Fashion has already become a commodity, offered cheerfully for sale, and has no political fight to pick with the structure of society that is termed classical liberalism. Finally, fashion has, ever since people evolved to lose their body hair and needed something to wear instead, always contained messages, sent messages, been interpreted for messages, and been read with the same clarity as a billboard.
The messages of the Avant-garde as conveyed by fashion could be equally or even more positive than those of the original Avant-garde. Fashion, in its subliminal communication to masses of humanity in a global marketplace could promote and supporting and promoting openness to new ideas. It could suggest that people think more carefully and insightfully about their consumer decisions. It could shed new light on relations between the genders.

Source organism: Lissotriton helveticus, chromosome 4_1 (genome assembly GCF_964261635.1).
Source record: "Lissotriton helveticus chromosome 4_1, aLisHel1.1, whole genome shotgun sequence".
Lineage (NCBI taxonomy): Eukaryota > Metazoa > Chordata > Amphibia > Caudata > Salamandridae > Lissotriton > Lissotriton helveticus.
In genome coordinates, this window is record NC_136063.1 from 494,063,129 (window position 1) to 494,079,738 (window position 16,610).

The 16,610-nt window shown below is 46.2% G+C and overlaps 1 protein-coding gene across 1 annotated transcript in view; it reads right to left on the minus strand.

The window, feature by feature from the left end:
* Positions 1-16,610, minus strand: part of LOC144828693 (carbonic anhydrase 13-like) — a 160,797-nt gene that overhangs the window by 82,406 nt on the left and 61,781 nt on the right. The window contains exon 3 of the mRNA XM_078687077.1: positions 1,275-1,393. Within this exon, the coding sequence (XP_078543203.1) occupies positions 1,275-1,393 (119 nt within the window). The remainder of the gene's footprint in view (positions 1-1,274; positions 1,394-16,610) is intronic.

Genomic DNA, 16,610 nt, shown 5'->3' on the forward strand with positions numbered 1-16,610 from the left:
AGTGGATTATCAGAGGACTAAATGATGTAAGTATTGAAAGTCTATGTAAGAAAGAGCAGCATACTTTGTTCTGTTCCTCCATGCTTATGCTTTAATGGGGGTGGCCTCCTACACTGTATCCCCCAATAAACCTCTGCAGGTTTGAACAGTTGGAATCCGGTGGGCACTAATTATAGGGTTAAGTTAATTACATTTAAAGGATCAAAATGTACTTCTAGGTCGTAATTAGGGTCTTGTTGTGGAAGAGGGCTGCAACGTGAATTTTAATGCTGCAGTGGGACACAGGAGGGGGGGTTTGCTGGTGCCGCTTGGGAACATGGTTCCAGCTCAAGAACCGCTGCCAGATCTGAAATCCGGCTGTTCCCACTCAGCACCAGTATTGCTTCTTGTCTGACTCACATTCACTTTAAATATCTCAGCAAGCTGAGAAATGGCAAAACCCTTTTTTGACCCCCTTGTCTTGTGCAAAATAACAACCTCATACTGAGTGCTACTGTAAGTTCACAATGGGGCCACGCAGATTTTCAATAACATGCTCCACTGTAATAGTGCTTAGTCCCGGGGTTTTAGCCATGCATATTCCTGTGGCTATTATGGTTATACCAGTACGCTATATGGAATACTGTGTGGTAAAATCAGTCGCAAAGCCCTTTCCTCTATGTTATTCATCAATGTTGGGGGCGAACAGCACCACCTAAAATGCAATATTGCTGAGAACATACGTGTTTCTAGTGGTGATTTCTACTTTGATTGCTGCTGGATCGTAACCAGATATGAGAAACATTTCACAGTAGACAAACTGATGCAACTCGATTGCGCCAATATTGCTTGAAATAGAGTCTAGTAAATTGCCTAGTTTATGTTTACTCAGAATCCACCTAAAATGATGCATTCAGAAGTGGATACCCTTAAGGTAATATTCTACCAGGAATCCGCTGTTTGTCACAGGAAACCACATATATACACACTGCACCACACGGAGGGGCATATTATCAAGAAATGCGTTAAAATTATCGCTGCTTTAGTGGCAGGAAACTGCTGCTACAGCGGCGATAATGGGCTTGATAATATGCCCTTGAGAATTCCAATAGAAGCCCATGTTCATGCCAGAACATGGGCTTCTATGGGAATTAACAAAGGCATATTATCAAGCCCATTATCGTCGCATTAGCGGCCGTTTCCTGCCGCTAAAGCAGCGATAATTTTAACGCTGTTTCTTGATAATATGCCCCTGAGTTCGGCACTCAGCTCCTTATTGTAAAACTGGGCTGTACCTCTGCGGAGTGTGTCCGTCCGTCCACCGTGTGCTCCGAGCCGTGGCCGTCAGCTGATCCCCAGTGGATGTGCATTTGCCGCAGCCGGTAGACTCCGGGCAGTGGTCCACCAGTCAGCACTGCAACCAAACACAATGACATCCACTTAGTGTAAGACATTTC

Fashion as a bearer of the torch of the Avant-garde could encourage peaceful interaction between peoples (think of the rather tame Benetton messages). The messages of Viktor and Rolf already make viewers and customers consider their own impact on the earth, and the relationship and between humanity and the environment.
With the potent tools of the internet to carry the striking visual images and the buzz of viral commentary, every gesture of talented, thoughtful designers such as Viktor and Rolf can be magnified and intensified with a truly staggering geographic and demographic scope. The Avant-garde could, indeed, fulfill at least some of its original goals, and perhaps some wonderful new ones, with fashion as its avatar.
There are several important books, for example, Peter Burger’s Theory of the Avant-garde, John Berger’s Ways of Seeing, and Renato Poggioli’s Teoria dell’arte d’avanguardia, which would have been helpful to read in full for depth of background, but which are not readily available.
Perhaps a more aggressive use of other libraries, purchase of used copies or e-book versions of these relatively rare books might have helped. The use of secondary sources in order to obtain a sense of the perspectives found in these and other books seems to have been a valid and creative solution.